This Sunday, most of the United States and Canada changes from Daylight Saving Time (DST) to Standard Time: at 2:00 a.m. local time, clocks fall back to 1:00 a.m. This event, which happens every year on the first Sunday in November, is the reverse of what happens in the spring: on the second Sunday in March at 2:00 a.m., clocks spring forward to 3:00 a.m.
Effectively, DST moves an hour of daylight from the morning to the evening. The modern idea of daylight saving was first proposed by the New Zealand entomologist George Vernon Hudson in 1895 in a paper to the Wellington Philosophical Society . It was first implemented on April 30, 1916, by Germany and its war-time ally Austria-Hungary as a way to conserve coal.
This annual ritual does not happen everywhere and does not happen everywhere at the same time. In the U.S. and Canada, each time zone switches at a different time. DST is not observed in Hawaii, American Samoa, Guam, Puerto Rico, the Virgin Islands, the Commonwealth of Northern Mariana Islands, and Arizona. The Navajo Nation participates in the DST policy, even in Arizona, due to its large size and location in three states. However, the Hopi Reservation, which is entirely surrounded by the Navajo Nation, doesn’t observe DST. In effect, there is a donut-shaped area of Arizona that does observe DST, but the “hole” in the center does not.
The timing of the changeover, 2:00 a.m., was originally chosen because it was practical and minimized disruption. Most people were at home and this was the time when the fewest trains were running. It is late enough to minimally affect bars and restaurants, and it prevents the day from switching to yesterday, which would be confusing. It is early enough that the entire continental U.S. switches by daybreak, and the changeover occurs before most early shift workers and early churchgoers are affected.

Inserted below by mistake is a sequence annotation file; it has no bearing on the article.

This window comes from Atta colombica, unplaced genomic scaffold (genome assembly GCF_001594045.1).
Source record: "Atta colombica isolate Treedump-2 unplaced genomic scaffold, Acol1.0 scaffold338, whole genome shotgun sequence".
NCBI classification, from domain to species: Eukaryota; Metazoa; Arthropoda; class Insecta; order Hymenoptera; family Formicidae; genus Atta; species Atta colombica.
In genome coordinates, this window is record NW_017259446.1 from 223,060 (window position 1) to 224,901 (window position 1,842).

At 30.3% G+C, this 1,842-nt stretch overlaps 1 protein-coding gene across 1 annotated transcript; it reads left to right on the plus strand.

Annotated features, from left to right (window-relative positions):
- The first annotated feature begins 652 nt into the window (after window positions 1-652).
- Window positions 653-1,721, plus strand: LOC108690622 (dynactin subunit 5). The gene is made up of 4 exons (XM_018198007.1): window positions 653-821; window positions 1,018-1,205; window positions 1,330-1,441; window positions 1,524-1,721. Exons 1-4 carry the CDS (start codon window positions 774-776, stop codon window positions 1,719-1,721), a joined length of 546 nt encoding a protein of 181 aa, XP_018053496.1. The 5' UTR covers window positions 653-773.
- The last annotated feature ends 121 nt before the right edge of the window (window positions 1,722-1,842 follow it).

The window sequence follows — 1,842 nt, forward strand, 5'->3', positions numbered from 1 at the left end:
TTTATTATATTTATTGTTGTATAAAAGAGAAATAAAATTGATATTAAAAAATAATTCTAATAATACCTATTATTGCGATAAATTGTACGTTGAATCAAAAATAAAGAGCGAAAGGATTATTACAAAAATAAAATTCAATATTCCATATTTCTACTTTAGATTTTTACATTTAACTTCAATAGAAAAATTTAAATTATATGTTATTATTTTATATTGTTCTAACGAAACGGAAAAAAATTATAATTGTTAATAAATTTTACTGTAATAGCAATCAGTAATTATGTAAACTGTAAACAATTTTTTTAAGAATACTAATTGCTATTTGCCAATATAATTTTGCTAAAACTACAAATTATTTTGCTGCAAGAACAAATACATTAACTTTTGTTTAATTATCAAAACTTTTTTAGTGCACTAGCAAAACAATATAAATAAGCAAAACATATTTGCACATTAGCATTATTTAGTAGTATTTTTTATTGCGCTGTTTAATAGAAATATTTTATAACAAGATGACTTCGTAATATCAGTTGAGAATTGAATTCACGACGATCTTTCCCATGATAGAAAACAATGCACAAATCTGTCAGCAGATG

In the U.S., the dates of the changeover were set in 2007. Widespread confusion was created during the 1950s and 1960s when each U.S. locality could start and end DST as it desired. One year, 23 different pairs of DST start and end dates were used in Iowa alone. For exactly five weeks each year, Boston, New York, and Philadelphia were not on the same time as Washington D.C., Cleveland, or Baltimore—but Chicago was. And, on one Ohio to West Virginia bus route, passengers had to change their watches seven times in 35 miles!
The Minnesota cities of Minneapolis and St. Paul once didn’t have twin perspectives with regard to the clock. These two large cities are adjacent at some points and separated only by the Mississippi River at others, and are considered a single metropolitan area. In 1965, St. Paul decided to begin its Daylight Saving Time period early to conform to most of the nation, while Minneapolis felt it should follow Minnesota’s state law, which stipulated a later start date. After intense inter-city negotiations and quarreling, the cities could not agree, and so the one-hour time difference went into effect, bringing a period of great time turmoil to the cities and surrounding areas.